A few weeks ago, the Victoria Branch of Canadian Mental Health Association invited me to speak about Out of the Box. This was the first time I’d ever stood in front of a group of strangers to talk about my childhood and the book.
When I was growing up, both of my parents struggled with undiagnosed depression. I didn’t know that at the time, though. I accepted my parents’ mood swings as a normal part of family life, and I assumed all kids propped their parents up emotionally. In writing Out of the Box, I wanted to write the kind of book I needed when I was growing up – a story that declared, once and for all, that children are not responsible for their parents’ mental health. But as I stood talking about the book and my childhood, I realised it still gives me the jitters to admit that I couldn‘t help my parents. A tiny part of me still feels like I’m admitting failure.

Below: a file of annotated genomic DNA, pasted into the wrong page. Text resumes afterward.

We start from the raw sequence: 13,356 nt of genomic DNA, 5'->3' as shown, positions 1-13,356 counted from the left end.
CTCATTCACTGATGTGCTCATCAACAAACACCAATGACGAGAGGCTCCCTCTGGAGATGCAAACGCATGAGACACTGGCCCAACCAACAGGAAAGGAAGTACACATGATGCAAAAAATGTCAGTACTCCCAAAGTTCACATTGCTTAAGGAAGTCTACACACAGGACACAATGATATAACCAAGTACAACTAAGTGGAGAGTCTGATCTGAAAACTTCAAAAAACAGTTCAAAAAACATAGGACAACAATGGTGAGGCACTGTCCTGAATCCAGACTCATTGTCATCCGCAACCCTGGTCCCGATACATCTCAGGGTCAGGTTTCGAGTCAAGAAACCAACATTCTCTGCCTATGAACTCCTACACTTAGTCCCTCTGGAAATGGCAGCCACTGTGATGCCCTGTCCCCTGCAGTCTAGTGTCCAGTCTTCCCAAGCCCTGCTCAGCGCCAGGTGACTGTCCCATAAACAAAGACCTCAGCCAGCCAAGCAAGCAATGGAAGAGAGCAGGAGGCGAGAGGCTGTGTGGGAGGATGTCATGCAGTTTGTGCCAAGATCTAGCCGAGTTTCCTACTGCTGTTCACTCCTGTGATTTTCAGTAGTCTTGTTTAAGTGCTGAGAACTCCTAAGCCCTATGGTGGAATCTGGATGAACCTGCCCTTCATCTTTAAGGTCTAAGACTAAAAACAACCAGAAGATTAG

Mental illnesses of all kinds carry a huge stigma. Depression in particular is something we don’t talk about. Many people see it as some kind of personal failing, instead of a mental illness, and very few people are willing to step in when they see another person struggling with depression.
For all these reasons, I look forward to an upcoming event sponsored by the Canadian Mental Health Association. In June 2013, I want to be part of Ride Don’t Hide, a bike ride to raise awareness about the stigma against mental illness. The idea began with Michael Schratter’s ride around the world for the same purpose. I’m excited about the possibilities.